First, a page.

Every morning, as we wait in the drop-off line at school, my daughter Rose and I share a pack of belVita breakfast cookies.
It’s usually my breakfast, half of it siphoned off by an already fed but quickly growing 3-year-old who is about to have quite a full day in her pre-K classroom. I usually don’t mind sharing.
But lately, Rose began asking if we could bring two packs with us in the morning.
At first, I assumed it was so she could have her own, so I said no. But she kept asking, and then one day, she cleverly sneaked an extra pack into her backpack.
Right as I launched into a lecture about honesty and not sneaking things out of the pantry, Sister Mary Hannah — a Religious Sister of Mercy who teaches at the school — walked past our car. Rose hastily rolled down her window and thrust the extra pack of breakfast bars toward the startled nun.
Sister Mary Hannah chuckled, thanked Rose, and took the cookies, walking off with a big smile across her face.
Beaming, Rose turned to me and said, “See, Mom! I just wanted to share with Sister! Because I love her!”
She just wanted to share. Because generosity, at least in the hearts and minds of little children, is the priority. Especially when you love someone.
With all her gumption and strength, Rose was determined to offer something she enjoyed to a religious sister she sees every day and adores.
We are often told many stories about Sister Mary Hannah at dinner. Funny enough, she teaches the middle schoolers, and yet Rose only seems to have eyes for her.
She tells us about her “fun outfit” (her habit), how she’s really good at playing on the monkey bars (I’d pay big money to see a nun running around the playground), and Rose has more than once told us that Sister Mary Hannah is “the best prayer person I’ve ever seen!”
It’s a pure love for this nun that my daughter has, and one that I deeply admire. A love so great, in fact, that she wanted to share some breakfast cookies with her.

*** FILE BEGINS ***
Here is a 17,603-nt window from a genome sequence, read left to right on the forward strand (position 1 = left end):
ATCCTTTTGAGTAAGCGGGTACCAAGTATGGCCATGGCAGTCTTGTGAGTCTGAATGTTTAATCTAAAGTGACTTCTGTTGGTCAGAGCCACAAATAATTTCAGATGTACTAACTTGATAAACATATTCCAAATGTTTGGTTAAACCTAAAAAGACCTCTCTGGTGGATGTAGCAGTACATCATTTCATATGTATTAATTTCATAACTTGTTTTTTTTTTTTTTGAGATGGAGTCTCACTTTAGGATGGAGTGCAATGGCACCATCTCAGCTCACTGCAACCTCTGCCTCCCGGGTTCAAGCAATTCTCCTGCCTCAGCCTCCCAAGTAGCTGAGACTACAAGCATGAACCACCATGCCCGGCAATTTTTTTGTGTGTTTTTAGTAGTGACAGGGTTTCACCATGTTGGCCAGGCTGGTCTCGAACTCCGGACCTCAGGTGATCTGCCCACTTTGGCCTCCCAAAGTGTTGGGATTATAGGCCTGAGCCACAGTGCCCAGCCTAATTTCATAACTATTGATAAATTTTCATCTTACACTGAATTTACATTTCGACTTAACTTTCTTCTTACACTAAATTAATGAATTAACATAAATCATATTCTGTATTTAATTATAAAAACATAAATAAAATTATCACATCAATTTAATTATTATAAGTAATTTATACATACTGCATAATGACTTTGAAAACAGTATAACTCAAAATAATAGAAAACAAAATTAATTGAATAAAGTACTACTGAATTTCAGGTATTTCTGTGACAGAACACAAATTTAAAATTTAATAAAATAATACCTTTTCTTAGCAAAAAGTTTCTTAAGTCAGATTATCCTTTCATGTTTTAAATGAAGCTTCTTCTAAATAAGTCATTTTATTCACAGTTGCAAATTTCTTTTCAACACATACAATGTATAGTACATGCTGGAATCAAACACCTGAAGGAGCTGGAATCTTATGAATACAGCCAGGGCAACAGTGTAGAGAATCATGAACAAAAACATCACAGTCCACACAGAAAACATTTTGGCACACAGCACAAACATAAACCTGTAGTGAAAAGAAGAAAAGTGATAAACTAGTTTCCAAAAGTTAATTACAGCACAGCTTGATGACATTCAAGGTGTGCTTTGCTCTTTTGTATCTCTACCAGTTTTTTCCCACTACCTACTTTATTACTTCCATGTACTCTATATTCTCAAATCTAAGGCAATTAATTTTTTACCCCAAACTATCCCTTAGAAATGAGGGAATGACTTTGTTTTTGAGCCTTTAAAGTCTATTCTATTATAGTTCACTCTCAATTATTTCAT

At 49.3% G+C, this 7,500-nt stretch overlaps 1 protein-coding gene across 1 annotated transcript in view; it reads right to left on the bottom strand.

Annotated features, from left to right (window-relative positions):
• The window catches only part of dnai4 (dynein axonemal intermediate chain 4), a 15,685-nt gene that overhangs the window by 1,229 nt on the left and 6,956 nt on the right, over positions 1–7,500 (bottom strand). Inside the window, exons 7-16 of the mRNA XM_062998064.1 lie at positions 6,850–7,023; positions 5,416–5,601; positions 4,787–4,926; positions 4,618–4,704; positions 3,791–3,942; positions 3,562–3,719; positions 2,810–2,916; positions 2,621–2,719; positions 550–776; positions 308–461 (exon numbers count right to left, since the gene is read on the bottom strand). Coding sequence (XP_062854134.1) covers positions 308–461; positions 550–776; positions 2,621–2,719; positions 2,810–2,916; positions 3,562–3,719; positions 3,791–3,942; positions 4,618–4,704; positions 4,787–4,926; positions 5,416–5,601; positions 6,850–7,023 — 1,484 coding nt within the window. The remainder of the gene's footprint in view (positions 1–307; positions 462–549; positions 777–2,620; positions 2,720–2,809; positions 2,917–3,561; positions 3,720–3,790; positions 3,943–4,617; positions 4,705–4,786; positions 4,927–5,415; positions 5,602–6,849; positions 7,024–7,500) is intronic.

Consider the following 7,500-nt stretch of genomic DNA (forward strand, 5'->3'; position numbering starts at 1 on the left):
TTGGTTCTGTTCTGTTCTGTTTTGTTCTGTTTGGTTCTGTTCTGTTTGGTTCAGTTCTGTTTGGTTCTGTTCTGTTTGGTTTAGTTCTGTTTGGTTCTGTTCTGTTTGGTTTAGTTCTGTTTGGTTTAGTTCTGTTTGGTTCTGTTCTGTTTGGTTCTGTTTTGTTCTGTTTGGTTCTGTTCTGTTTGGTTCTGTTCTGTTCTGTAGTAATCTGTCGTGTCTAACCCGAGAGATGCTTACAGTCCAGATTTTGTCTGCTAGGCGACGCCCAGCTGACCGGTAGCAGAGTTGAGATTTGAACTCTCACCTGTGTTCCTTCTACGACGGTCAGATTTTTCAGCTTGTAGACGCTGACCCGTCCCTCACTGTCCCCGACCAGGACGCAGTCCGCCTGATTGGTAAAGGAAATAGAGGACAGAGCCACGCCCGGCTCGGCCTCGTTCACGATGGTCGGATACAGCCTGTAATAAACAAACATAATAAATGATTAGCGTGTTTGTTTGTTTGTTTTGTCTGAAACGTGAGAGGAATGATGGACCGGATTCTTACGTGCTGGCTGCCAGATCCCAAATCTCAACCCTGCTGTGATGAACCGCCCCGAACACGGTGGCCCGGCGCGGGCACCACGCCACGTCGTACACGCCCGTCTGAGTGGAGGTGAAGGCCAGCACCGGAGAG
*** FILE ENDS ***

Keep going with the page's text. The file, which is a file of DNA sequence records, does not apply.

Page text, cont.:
And isn’t that what love asks of us? Love asks that we share.
If we truly care for another, valuing them and honoring who they are, acknowledging their dignity and worth, then we must give to them. Give of our time, give of our treasure. Seek to serve them, in whatever small or big way that is needed.
And it took the persistence, and sneakiness, of my daughter wanting to give cookies to a nun that reminded me that I am not called to be stingy or hardhearted to those I love.
In fact, it reminded me that the love I am called to have for every single person is meant to be a generous love, a self-giving love, a love that responds and acts for their good.
It’s a love that doesn’t just ask, “What’s the bare minimum required of me in this moment?” But instead, a love that pours out: to build up, aid and care for others.
We often limit the love we give. We are not abundantly generous. We barely give. We offer leftovers, scraps or what we think we don’t need. On more than one occasion, I’ve thought, “I couldn’t possibly give this or that. … I don’t have enough of it myself.”
And yet, Jesus tells us to give of our first fruits, not the mere leftovers. The widow, who offers her only two coins is more faithful — loves the Lord more — than the wealthy man who drops in his spare change.
Rose didn’t want to give Sister Mary Hannah a piece of her cookies. She wanted to offer her an entire pack, all for herself. Sister Mary Hannah was worth that to her. A whole pack. And I was the one keeping her from giving her that.
How often have I done that? How often have I held back, from pouring out and pouring into those in need, those with less than me, even those who perhaps just want a chance to be seen, heard and cared for by me?
As we celebrate the Easter season, perhaps we take intentional time to look for ways we can give, even if it means sneaking an extra pack of cookies out of the pantry.
Katie Prejean McGrady is an international Catholic speaker and author.
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